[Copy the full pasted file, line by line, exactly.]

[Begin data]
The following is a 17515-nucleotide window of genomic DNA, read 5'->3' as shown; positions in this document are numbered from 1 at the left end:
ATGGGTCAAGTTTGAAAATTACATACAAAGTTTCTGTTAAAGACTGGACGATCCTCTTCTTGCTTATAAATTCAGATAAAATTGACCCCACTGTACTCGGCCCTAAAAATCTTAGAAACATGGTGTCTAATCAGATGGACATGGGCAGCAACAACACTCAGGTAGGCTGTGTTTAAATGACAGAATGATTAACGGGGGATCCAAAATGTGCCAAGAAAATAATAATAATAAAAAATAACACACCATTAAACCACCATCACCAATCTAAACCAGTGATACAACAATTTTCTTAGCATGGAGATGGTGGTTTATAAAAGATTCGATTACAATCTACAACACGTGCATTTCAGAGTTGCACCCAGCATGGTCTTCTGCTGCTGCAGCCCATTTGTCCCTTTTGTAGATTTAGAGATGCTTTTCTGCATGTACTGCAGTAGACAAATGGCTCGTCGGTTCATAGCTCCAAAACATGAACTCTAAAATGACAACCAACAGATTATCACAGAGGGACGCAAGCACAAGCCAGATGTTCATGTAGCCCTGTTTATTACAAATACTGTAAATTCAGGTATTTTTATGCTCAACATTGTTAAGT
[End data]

The following is a 17515-nucleotide window of genomic DNA, read 5'->3' as shown; positions in this document are numbered from 1 at the left end:
ATGGGTCAAGTTTGAAAATTACATACAAAGTTTCTGTTAAAGACTGGACGATCCTCTTCTTGCTTATAAATTCAGATAAAATTGACCCCACTGTACTCGGCCCTAAAAATCTTAGAAACATGGTGTCTAATCAGATGGACATGGGCAGCAACAACACTCAGGTAGGCTGTGTTTAAATGACAGAATGATTAACGGGGGATCCAAAATGTGCCAAGAAAATAATAATAATAAAAAATAACACACCATTAAACCACCATCACCAATCTAAACCAGTGATACAACAATTTTCTTAGCATGGAGATGGTGGTTTATAAAAGATTCGATTACAATCTACAACACGTGCATTTCAGAGTTGCACCCAGCATGGTCTTCTGCTGCTGCAGCCCATTTGTCCCTTTTGTAGATTTAGAGATGCTTTTCTGCATGTACTGCAGTAGACAAATGGCTCGTCGGTTCATAGCTCCAAAACATGAACTCTAAAATGACAACCAACAGATTATCACAGAGGGACGCAAGCACAAGCCAGATGTTCATGTAGCCCTGTTTATTACAAATACTGTAAATTCAGGTATTTTTATGCTCAACATTGTTAAGT